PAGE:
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Stock screens may beat chat boards for investment ideas. But that doesn't make them fail-safe.

Anything but. Mark Martinez,

TSC's

metrics editor, and I performed the same basic "growth at a reasonable price" screen on 10 different sites. Yet our results often varied wildly. What gives?

A few possibilities: The sites use different databases. They update on different schedules. And then there's just human error -- some screeners are so complicated you may end up inputting the wrong things.

There are other screening blind spots -- variations on industry valuation methods, for one. If you're looking for cable companies, for example, don't expect them to emerge from a price-to-earnings-multiple screen. That's "the problem with mechanizing it," says Jeff Bronchick, fund manager with

Reed Conner & Birdwell

in Los Angeles. "Screens by their inputs will produce slanted outcomes." For cable stocks, you might be better off screening for price to cash flow, Bronchick says.

Manager Michael James at

Kuekenhof Capital Management

in New Jersey was similarly cautious when we sought guidance on testing screeners. The "screening process should be the first step in a series of many when determining what stocks they want to invest in," James says. "It is up to the investor to do the research, because it is their hard-earned dollars that are being invested."

Say, for example, you do a value screen, looking for a low price-to-earnings ratio or price-to-book value. Maybe

Philip Morris

will pop up. But the screen won't say a word about the litigation problems that until recently held the stock back.

One possible exception to this research advice: It does not apply if you are investing in a "black-box" style, where you use a screen based on historical back testing and then invest strictly according to the screen's outcome. If that's your plan, it's even more important to have full confidence in your stock screener.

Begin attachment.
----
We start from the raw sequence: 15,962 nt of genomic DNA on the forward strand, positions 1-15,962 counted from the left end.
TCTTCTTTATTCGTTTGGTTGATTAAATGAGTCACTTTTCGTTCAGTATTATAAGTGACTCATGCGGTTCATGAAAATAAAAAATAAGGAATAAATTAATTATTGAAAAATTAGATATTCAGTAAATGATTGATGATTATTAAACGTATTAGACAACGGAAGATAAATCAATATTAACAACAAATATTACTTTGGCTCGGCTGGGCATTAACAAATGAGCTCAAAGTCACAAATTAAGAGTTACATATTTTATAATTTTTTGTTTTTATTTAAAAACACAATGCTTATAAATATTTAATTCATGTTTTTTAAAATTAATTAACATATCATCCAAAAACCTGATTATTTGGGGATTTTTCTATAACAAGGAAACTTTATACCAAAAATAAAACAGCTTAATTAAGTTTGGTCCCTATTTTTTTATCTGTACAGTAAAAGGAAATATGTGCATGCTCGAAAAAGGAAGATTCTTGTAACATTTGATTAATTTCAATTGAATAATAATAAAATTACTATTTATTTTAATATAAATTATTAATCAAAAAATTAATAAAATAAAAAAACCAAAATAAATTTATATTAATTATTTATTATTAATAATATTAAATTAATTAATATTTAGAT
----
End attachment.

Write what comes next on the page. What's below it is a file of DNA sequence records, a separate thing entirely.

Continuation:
Protecting Yourself from Pitfalls?

There are steps you can take to protect yourself from a subpar screen. First, if current data are a concern, check to see how often a site updates.

TheStreet Recommends

Marketguide

adds new companies each week, the site says. And

MarketPlayer

is specific about the update schedule for each data item.

If you can't find the data date info on the screener site, Martinez suggests that you take a few factors like price and market cap and compare them to what you'll find on

Yahoo!

. That at least will tell you if you're in the ballpark.

Data-freshness issues are a big concern of reader

Jerry Fording

. "I don't like screeners for one important reason: Most, if not all of the information, is old. Some screeners are old by a week or more. When I first started trading I would make decisions based on these screeners and would get burned. Unless you're a long-time holder the information changes too fast to be very useful."

He points to

Datek

as a notch above, in that it has a screener that updates intraday. (Note: That tool is only available to the broker's account holders.)

Technical Screening

Fording's email brings up a related point: screening for technical factors. When What Works first requested reader comment on stock screeners, the unspoken assumption was that we were looking at screeners for fundamental and quantitative analysis. That is, we were testing screeners that focused on corporate performance measures and financial ratios, not technical factors primarily concerned with price and volume behavior.

But that's what some readers are looking for.

James Babka

of Berthoud, Colo., near Denver, wrote in to praise TC2000, a software made by

Worden Brothers

and used by

TSC

writer

Gary B. Smith

. "Not a lot of fundamental info but great technical stuff," says Babka. (Gary points out that the tool does have fundamental info as well, though it's strong on technicals.)

Jim Cardin

likes

TradingMarkets.com

for "the day and swing-type traders," he writes. That screener lets you account for things like the "Plus Directional Movement Indicator" and the "Average Directional Movement Index." Any further thoughts on technical screening systems, please send them along to

WhatWorks@thestreet.com.

Book Learnin'

But back to the fundamentals for a moment. The best way to make the most of stock screeners is to get good at stock screening. If you're just learning about the market, sites like

Quicken

are the best place to start. But once you get your legs, you won't be able to grow much there because the screening variables are limited. MarketPlayer.com, Marketguide.com and MoneyCentral.com are all good places to improve.

Each one offers pre-set screens, with explanations of the goals (value, growth, momentum, etc.) behind the screens. So you can see how screens are developed, and what gets produced. At MoneyCentral, for example, columnist

Jon Markman

uses the screening tool in his own work, showing readers various ways it can be helpful.

If there's more about screening you'd like to share, please email

whatworks@thestreet.com. Also, tomorrow we begin our next topic, real-time portfolio tracking and streaming-quote services. Plus, we go to the mailbag on wireless trading, and bring you What Works According To options pro Scott Fullman.